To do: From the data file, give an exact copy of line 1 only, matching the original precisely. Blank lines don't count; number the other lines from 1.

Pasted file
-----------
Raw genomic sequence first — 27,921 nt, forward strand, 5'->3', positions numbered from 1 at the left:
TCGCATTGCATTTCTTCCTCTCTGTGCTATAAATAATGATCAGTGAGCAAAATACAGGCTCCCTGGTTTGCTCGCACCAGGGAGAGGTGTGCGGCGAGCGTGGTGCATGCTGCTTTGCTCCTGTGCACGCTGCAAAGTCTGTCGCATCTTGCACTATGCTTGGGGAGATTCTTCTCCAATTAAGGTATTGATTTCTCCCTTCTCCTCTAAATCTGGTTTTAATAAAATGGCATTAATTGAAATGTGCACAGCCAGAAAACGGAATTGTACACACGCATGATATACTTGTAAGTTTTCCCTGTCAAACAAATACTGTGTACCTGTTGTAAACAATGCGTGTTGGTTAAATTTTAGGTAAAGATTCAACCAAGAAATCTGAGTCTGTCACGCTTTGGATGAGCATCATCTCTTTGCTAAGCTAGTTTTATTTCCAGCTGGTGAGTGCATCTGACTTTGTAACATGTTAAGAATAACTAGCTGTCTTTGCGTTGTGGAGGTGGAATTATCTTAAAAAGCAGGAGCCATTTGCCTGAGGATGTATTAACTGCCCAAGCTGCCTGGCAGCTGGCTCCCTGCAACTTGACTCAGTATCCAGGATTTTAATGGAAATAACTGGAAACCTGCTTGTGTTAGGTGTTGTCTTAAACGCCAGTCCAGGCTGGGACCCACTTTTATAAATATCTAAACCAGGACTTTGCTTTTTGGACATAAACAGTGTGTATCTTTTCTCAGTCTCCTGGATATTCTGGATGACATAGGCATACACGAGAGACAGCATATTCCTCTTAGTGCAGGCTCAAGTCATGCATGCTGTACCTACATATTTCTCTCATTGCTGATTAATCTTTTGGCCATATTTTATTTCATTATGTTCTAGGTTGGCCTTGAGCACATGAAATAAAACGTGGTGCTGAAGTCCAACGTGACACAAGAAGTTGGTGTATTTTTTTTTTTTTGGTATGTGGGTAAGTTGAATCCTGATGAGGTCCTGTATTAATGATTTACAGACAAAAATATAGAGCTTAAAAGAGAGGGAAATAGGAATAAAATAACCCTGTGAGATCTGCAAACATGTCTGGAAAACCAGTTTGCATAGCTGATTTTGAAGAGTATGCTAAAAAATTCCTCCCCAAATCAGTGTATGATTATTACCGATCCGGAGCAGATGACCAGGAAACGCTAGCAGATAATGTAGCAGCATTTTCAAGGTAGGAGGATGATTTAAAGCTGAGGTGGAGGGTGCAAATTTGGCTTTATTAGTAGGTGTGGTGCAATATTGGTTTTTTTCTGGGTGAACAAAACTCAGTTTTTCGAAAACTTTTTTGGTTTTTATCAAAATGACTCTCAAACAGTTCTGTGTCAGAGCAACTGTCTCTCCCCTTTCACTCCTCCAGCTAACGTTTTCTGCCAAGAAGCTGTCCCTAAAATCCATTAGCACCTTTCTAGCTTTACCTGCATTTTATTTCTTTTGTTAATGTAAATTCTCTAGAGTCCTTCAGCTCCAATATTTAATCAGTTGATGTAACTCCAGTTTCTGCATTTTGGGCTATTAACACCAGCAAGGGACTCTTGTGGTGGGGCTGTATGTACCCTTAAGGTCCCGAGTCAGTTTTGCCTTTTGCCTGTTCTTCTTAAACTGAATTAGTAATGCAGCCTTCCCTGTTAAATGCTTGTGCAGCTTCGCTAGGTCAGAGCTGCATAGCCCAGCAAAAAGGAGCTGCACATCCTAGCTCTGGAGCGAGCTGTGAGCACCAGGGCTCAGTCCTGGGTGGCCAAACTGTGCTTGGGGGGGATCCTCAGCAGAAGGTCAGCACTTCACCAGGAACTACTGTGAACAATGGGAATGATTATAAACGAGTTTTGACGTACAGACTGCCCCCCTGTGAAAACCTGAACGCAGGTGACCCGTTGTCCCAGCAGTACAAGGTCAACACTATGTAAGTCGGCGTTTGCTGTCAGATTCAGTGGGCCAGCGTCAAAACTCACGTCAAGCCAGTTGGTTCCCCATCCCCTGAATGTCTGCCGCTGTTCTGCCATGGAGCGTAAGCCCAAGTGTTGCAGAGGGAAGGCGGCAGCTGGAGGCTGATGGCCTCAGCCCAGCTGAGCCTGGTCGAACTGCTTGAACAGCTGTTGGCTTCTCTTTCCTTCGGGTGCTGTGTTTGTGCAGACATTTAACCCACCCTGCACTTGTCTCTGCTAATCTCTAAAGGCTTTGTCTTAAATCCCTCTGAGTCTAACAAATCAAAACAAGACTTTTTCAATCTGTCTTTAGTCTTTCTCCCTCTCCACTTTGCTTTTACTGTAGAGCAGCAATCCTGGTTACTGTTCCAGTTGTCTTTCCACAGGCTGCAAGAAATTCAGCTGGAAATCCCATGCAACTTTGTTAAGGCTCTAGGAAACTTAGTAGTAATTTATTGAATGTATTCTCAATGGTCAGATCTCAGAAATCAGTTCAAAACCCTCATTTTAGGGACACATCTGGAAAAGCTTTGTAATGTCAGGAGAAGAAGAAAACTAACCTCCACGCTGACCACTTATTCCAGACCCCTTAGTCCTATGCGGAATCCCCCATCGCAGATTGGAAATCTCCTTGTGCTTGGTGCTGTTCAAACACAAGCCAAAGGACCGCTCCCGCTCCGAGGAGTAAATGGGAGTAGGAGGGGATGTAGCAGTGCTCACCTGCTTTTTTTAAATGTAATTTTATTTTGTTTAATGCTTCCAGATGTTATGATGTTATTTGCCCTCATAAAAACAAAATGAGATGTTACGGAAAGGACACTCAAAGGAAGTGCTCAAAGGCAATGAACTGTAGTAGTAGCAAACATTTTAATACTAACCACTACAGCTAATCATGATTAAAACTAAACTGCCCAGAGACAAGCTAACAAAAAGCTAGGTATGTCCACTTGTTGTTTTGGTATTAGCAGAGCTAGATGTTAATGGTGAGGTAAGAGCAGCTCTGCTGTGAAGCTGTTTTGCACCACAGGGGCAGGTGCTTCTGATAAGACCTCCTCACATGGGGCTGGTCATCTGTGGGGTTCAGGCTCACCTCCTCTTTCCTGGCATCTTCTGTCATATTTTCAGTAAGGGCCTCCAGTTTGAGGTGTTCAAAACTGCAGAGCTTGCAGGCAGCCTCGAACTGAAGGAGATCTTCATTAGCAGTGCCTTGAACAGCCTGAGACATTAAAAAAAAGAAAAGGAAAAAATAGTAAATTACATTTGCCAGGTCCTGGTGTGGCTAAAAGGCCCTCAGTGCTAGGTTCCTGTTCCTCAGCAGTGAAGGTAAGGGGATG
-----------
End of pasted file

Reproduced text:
Raw genomic sequence first — 27,921 nt, forward strand, 5'->3', positions numbered from 1 at the left: